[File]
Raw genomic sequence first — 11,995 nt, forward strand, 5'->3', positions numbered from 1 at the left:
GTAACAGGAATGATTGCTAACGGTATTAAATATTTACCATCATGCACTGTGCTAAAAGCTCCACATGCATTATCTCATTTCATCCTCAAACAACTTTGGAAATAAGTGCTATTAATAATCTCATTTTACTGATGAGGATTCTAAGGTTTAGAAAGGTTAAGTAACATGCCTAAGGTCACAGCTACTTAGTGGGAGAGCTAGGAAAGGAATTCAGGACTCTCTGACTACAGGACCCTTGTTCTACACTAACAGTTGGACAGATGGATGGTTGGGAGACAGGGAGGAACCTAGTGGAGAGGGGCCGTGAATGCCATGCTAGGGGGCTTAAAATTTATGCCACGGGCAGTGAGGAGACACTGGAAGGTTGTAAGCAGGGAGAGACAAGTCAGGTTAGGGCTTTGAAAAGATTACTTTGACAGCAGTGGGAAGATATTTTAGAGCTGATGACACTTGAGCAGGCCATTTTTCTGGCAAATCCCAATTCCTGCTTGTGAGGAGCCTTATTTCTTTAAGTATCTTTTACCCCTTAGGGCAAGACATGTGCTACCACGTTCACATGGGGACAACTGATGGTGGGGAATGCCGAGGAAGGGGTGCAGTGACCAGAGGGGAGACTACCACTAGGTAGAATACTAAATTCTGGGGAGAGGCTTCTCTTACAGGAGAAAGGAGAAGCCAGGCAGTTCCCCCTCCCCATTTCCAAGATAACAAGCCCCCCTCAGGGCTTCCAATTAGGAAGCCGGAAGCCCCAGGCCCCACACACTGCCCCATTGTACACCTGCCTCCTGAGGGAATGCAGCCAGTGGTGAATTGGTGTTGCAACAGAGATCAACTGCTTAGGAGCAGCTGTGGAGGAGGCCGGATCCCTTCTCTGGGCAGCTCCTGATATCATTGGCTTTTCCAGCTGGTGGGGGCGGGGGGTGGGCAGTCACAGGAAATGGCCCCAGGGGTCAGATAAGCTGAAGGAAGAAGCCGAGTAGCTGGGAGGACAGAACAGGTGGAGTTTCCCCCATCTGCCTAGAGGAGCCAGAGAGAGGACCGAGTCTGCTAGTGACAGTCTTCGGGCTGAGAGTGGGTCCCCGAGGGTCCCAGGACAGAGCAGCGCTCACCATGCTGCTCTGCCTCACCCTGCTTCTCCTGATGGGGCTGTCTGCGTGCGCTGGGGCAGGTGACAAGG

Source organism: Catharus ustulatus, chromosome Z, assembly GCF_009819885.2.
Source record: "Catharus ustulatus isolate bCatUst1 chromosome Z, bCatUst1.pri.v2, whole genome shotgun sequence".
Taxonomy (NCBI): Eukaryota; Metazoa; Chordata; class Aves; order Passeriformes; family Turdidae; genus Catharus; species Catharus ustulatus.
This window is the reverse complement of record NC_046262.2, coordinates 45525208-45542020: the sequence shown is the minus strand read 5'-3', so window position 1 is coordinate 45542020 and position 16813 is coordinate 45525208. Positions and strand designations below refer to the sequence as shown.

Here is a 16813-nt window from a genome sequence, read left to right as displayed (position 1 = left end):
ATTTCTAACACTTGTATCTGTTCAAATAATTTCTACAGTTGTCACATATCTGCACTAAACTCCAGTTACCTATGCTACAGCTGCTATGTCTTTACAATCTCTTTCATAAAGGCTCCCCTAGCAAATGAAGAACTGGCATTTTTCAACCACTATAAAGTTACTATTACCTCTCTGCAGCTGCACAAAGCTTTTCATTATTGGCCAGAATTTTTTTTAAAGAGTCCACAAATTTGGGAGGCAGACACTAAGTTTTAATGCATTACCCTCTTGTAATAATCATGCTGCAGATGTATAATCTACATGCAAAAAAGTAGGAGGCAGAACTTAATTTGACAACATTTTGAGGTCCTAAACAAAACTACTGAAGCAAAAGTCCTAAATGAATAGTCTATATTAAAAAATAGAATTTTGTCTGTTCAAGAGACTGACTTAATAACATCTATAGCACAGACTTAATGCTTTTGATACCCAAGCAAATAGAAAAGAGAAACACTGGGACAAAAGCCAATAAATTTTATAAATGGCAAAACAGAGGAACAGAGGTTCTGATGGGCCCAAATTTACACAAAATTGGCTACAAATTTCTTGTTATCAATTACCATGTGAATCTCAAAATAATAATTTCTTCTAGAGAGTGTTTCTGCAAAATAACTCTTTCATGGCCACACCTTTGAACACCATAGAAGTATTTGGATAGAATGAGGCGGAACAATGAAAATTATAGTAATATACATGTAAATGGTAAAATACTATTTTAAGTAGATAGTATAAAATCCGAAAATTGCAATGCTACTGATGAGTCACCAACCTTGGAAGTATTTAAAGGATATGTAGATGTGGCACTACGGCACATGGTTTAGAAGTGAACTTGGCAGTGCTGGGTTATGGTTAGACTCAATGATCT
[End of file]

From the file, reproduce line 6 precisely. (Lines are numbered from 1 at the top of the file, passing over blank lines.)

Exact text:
This window is the reverse complement of record NC_046262.2, coordinates 45525208-45542020: the sequence shown is the minus strand read 5'-3', so window position 1 is coordinate 45542020 and position 16813 is coordinate 45525208. Positions and strand designations below refer to the sequence as shown.